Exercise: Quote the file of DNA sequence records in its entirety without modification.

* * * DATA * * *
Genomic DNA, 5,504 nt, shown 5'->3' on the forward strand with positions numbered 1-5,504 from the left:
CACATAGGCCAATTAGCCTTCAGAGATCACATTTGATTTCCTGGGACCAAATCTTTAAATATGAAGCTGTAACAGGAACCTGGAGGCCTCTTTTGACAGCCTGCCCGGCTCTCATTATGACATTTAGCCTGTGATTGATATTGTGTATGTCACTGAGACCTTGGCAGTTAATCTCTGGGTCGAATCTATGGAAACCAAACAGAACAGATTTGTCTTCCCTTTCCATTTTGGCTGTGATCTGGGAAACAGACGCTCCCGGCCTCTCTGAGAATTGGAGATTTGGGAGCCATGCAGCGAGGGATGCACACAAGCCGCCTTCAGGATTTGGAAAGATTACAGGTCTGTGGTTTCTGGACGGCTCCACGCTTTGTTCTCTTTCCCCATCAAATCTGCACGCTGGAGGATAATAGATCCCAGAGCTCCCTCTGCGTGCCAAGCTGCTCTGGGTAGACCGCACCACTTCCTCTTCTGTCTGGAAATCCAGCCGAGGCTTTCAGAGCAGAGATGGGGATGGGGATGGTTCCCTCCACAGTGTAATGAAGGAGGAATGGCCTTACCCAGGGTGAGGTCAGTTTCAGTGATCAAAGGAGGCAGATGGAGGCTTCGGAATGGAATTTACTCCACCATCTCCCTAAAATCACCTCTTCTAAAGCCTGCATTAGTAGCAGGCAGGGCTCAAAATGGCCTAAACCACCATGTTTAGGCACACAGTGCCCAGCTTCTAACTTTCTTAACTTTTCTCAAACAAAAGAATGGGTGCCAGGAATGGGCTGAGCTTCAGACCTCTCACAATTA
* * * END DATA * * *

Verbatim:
Genomic DNA, 5,504 nt, shown 5'->3' on the forward strand with positions numbered 1-5,504 from the left:
CACATAGGCCAATTAGCCTTCAGAGATCACATTTGATTTCCTGGGACCAAATCTTTAAATATGAAGCTGTAACAGGAACCTGGAGGCCTCTTTTGACAGCCTGCCCGGCTCTCATTATGACATTTAGCCTGTGATTGATATTGTGTATGTCACTGAGACCTTGGCAGTTAATCTCTGGGTCGAATCTATGGAAACCAAACAGAACAGATTTGTCTTCCCTTTCCATTTTGGCTGTGATCTGGGAAACAGACGCTCCCGGCCTCTCTGAGAATTGGAGATTTGGGAGCCATGCAGCGAGGGATGCACACAAGCCGCCTTCAGGATTTGGAAAGATTACAGGTCTGTGGTTTCTGGACGGCTCCACGCTTTGTTCTCTTTCCCCATCAAATCTGCACGCTGGAGGATAATAGATCCCAGAGCTCCCTCTGCGTGCCAAGCTGCTCTGGGTAGACCGCACCACTTCCTCTTCTGTCTGGAAATCCAGCCGAGGCTTTCAGAGCAGAGATGGGGATGGGGATGGTTCCCTCCACAGTGTAATGAAGGAGGAATGGCCTTACCCAGGGTGAGGTCAGTTTCAGTGATCAAAGGAGGCAGATGGAGGCTTCGGAATGGAATTTACTCCACCATCTCCCTAAAATCACCTCTTCTAAAGCCTGCATTAGTAGCAGGCAGGGCTCAAAATGGCCTAAACCACCATGTTTAGGCACACAGTGCCCAGCTTCTAACTTTCTTAACTTTTCTCAAACAAAAGAATGGGTGCCAGGAATGGGCTGAGCTTCAGACCTCTCACAATTA